Ian thinks the industry is experiencing an awakening of sorts, now recognizing the massive potential it's sitting on. This includes its content relationships, network ownership and huge customer reach. Of course, all of this was plainly visible in 1998 as broadband was first taking off, yet here we are 10 years later, and it somehow seems discordant to think the industry is only now grasping its strategic strengths.
Some would explain this as the cable industry being more of a "fast follower" than a true pioneer, a posture that has helped the industry avoid hyped-up and costly opportunities others have chased to their early graves. Others would offer a less charitable explanation: the industry's executives have either been asleep at the switch, overly focused on defending traditional closed video models against open broadband's incursion, or both.
In truth, and as I've mentioned repeatedly, the broadband video industry is still very early in its development, making a "fast follower" strategy still quite viable. Semi-standardization on thePlatform gives the industry a huge potential advantage in attracting content providers. It also gives the industry a more streamlined mechanism for bridging broadband video over to the TV, an area of intense interest now being pursued by juggernauts including Microsoft, Apple, Sony, Panasonic and others.
Still, cable operators' broadband video delivery potential (and the true upside of thePlatform's omnipresence) rests more on whether cable operators are finally going to embrace broadband as an eventual complement, and possibly even successor to their traditional video business model. That would be a major leap for an industry better known for cautious, incremental steps. Time will tell how this plays out.
What do you think? Post a comment!
To the disappointment of many, it looks like there won't be any big news about the cable industry's "Project Canoe" at the Cable Show convention in New Orleans this week.
Project Canoe is a high-profile partnership among the nation's six largest cable companies (Comcast, Time Warner Cable, Cablevision, Cox Communications, Charter Communications and Bright House Networks) to enable national interactive advertising campaigns to be executed across the companies' cable operations. The code-name Canoe is meant to emphasize that cable operators are working together in the same boat, so to speak.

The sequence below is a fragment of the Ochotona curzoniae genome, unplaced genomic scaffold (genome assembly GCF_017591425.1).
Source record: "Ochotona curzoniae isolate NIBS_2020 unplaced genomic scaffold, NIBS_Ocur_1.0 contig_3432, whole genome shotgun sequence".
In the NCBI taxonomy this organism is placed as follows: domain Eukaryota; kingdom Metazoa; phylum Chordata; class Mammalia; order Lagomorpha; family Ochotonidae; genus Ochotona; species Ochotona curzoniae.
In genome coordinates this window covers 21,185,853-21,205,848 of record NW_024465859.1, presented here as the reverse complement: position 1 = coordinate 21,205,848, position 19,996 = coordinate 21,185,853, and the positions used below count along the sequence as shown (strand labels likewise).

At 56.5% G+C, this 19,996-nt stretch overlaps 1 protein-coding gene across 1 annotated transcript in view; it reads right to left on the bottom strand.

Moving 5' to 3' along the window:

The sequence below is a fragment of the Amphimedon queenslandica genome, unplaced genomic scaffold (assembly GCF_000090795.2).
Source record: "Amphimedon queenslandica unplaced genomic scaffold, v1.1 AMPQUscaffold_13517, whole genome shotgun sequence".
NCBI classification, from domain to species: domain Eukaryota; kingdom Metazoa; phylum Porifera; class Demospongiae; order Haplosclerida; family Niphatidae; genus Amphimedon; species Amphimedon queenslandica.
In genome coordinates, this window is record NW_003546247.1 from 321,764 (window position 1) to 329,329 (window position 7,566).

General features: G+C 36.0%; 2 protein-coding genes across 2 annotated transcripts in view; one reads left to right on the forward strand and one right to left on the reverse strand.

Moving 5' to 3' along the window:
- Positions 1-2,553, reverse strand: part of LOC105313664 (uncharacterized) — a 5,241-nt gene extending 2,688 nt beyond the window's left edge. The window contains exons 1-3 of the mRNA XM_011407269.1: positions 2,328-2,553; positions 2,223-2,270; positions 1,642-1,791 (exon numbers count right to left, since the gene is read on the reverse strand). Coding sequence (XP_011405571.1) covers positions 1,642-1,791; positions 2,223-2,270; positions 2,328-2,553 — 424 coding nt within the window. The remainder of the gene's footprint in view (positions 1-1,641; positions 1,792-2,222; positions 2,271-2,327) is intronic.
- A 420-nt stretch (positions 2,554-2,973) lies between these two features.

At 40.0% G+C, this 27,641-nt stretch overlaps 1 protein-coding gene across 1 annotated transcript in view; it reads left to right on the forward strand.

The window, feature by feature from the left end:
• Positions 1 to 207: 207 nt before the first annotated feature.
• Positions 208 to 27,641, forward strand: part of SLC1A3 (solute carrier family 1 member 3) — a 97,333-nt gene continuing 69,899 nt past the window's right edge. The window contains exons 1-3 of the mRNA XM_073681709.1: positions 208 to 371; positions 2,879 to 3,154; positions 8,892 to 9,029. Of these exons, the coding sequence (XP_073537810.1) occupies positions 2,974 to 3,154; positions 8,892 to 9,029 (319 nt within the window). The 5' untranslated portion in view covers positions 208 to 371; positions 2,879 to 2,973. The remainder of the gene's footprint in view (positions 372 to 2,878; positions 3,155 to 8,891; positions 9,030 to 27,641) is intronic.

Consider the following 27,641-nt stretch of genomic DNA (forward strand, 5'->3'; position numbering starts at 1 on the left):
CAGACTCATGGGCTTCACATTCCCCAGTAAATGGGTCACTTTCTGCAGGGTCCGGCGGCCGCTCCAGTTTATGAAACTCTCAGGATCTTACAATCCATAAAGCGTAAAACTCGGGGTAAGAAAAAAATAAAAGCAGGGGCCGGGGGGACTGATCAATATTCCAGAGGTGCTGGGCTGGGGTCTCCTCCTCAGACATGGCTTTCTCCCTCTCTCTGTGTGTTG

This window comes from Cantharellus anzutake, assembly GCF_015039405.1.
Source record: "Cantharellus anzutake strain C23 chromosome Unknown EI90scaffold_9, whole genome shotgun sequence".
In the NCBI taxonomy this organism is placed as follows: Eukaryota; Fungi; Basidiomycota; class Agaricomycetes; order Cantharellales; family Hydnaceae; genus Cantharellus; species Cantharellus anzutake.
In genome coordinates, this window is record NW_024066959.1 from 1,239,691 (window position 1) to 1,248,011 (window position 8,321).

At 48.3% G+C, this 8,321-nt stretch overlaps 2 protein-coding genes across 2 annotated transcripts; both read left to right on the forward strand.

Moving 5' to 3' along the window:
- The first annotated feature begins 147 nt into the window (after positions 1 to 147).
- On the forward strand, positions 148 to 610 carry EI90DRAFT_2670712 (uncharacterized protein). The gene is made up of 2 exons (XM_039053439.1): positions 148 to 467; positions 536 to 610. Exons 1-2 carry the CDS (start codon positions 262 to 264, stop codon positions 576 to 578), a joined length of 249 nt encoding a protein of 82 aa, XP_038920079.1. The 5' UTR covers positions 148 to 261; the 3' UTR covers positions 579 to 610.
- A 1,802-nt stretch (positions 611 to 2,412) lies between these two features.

For the past nine months, the partners' Canoe leads have been meeting weekly. Once a top secret initiative, Canoe's existence was leaked in a September, 2007 Wall Street Journal article. But since then there has been no new information, leading to speculation about how much progress has been made.
Yet Canoe remains a top priority throughout the industry, and for good reason. With big advertisers like GM and Intel shifting their once big-budgeted TV ad campaigns to the Internet in significant sums, it's key that the cable operators need to figure out a way to not only protect the $5 billion or so that they generate in spot-cable advertising today, but also to increase their piece of the $70 billion dollar TV ad spend or cut into other slices of the massive US total ad spend pie. The next 3-5 years will be critical as cable advertising, the Internet and broadband video jostle for advertisers' affections.
The buzz in New Orleans suggests advertisers and agencies are excited about Canoe, though its development seems slower than they prefer. Why the slow progress that's perceived? Several operators stated that integrating the infrastructure required to execute Canoe with cable's legacy systems is hard stuff. No doubt. Then of course there are other key priorities weighing on the industry resources, such as the February 2009 digital transition.
Meanwhile, the Internet and broadband video advertising continue steaming ahead, giving advertisers and their agencies the measurement and targetability that they yearn for on TV. Cable operators have been stymied in their ability to jointly offer advertisers easy access to a nationwide or near-nationwide footprint, especially critical for Video on Demand. Canoe addresses this and other opportunities, in part by creating a set of standards for all to follow.
The only Canoe "news" at this week's Cable Show came from Comcast's Steve Burke, who stated that a CEO would be announced on June 1. Comcast is a key player in Canoe, funding between $50-70 million of the $150 million initial investment. Rumors have swirled that David Verklin, who recently stepped down as CEO of Aegis North America (a large advertising services firm) will assume the position of CEO. If true, that could be the news to break on June 1.
For those of us who have been around the interactive advertising and TV mulberry bush for many years, Canoe's potential is exciting. But we're hoping that the Canoe gets it in gear. Paddle on, gang.
What do you think of Project Canoe's prospects? Post a comment now!